>the group is threatening to end its detente with the auto maker. Ceres
>leaders say they will revive an earlier strategy: appealing to investors as
>a means to pressure corporations to pay more heed to the environment.
>"The cloud over the Ceres-GM relationship could damp enthusiasm for the
>broader movement that coalesced in the 1990s: environmentalists,
>dissatisfied with the pace of government regulation, increasingly working
>directly with big corporations. Two Ceres members, the World Wildlife Fund
>and Environmental Defense, run their own separate programs, in which
>tional Business Machines Corp., DuPont Co. and other companies have begun
>reduce emissions of carbon dioxide, one of the "greenhouse gases" thought
>many scientists to contribute to global warming.
>Chevron Settles With Protesters,
>Offers More Jobs, Infrastructure
>"Vandalism, machete-wielding youths and hostage-taking are old hat to
>international oil companies operating in Nigeria.
>"But when a group of women recently broke through a perimeter fence at a
>Chevron facility and occupied it for 10 days, bringing operations to a
>standstill, executives were caught off guard.
>"You can't send in baton-wielding police or army on unarmed women. Nobody
>wants to go down that road," says Kojo Bedu-Addo, senior Africa analyst at
>Control Risks Group in London.
>"Instead, Chevron negotiated, reaching settlements with two separate groups
>of women -- the second deal reached Thursday -- that included more jobs for
>locals and spending on infrastructure.
>"Protests led by women, with children in tow, represent a new twist in the
>oil-rich Niger River delta. The difference between haves and have-nots in a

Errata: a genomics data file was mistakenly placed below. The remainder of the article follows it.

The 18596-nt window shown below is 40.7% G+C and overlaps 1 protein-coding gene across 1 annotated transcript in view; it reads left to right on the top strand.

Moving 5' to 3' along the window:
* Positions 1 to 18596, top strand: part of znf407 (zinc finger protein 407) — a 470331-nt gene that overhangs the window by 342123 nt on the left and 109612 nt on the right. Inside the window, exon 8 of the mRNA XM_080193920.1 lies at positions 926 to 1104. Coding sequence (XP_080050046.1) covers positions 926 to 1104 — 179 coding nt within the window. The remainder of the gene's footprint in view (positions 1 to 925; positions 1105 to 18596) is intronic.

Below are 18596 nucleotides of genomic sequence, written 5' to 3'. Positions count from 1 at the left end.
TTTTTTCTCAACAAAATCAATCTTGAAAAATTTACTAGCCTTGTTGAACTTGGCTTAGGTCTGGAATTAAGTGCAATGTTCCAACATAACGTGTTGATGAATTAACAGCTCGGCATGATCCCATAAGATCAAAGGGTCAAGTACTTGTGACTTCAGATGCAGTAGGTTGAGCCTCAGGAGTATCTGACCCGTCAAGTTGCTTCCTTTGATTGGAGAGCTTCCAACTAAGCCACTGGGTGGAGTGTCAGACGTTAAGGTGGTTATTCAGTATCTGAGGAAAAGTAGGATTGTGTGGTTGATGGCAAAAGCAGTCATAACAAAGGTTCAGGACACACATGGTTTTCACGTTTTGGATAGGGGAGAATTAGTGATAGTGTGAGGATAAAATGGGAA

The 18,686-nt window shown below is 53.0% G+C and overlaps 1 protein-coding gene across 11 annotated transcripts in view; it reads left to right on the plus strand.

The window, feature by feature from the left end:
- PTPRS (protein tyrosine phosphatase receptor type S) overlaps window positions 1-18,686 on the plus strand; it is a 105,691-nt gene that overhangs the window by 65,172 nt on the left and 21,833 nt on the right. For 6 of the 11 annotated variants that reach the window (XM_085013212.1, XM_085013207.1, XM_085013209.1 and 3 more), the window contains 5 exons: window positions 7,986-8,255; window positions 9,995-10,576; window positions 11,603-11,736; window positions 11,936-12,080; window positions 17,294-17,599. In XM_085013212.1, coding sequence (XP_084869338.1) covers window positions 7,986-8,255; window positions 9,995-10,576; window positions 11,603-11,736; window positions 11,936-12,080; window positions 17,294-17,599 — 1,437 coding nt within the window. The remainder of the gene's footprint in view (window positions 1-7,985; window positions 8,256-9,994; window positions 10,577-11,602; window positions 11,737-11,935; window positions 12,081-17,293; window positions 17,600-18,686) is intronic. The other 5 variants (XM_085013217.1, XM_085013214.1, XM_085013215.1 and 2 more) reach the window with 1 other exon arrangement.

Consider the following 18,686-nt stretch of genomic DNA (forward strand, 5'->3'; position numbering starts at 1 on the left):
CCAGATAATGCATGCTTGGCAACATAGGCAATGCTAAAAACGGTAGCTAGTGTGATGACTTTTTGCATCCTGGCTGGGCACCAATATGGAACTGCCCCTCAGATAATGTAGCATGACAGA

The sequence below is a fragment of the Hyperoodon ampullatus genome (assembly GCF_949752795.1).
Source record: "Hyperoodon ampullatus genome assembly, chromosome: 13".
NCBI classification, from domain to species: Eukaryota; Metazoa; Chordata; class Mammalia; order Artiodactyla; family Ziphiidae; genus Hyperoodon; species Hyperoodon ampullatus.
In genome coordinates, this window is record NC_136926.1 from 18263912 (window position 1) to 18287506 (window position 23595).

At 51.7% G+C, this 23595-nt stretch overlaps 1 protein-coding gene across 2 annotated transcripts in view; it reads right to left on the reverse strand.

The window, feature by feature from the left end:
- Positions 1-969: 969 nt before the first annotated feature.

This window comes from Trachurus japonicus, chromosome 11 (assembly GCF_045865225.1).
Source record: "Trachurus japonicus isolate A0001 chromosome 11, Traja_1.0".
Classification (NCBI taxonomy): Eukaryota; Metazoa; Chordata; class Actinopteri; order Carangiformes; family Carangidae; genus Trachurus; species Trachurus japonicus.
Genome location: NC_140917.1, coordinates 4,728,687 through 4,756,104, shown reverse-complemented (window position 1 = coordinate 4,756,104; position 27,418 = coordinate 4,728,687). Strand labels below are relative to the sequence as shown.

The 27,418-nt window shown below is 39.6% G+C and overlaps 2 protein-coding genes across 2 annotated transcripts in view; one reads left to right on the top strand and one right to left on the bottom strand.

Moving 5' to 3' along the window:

>region where few benefits of development have trickled down into local
>communities has long sparked attacks on oil facilities. But such
>have customarily involved knots of disenchanted, angry young men. Now oil
>companies are wondering if the protests led by women will spread. And no
>appears quite sure what to do about it.
>"It's something new at this level, something that, if it's not properly
>managed, its impact could spill to other companies and facilities," says an
>executive with Royal Dutch/Shell Group who has negotiated with protesters
>similar situations.
>"Chevron's experts, tied up with the most recent dispute, haven't been able
>to begin planning their future strategy, says Oluwole Agunbiade, Chevron
>spokesman in Lagos.
>"We'll have to pull together the right people, government, [nongovernmental
>organizations], communities and us and take things forward," says Andrew
>Norman, London-based spokesman for Chevron. "We're looking at how to
>these issues and not just in Nigeria."
>"Nigeria is the fifth-biggest oil supplier to the U.S.; besides Chevron
>Texaco Corp., other companies operating in the country through joint
>ventures with the government include ExxonMobil Corp., Italy's Agip SpA and
>France's TotalFinaElf SA.
>"In an indication of the importance to Washington of West African oil
>supplies, the State Department's top official for Africa, Walter
>met Thursday with Nigeria's President Olusegun Obasanjo after a swing
>through Angola.
>"The leader of the recent protests is Rita Lori Ogbebor, a wealthy hotelier
>educated in Nigeria and London who knows a bit about what makes headlines.
>Ms. Ogbebor was once a television program director -- the first woman to
>hold such a post in Nigeria. Her demands from the oil companies are
>"We are very emphatic on the education of our children and the fact that
>oil companies should put back [into the community] the equivalent of what
>they have taken out," she says.
>Peter Anderson
>4513 Vernon Blvd. Suite 15
>Madison, WI 53705
>Ph:    (608) 231-1100
>Fax:   (608) 233-0011
>Cell:   (608) 345-0381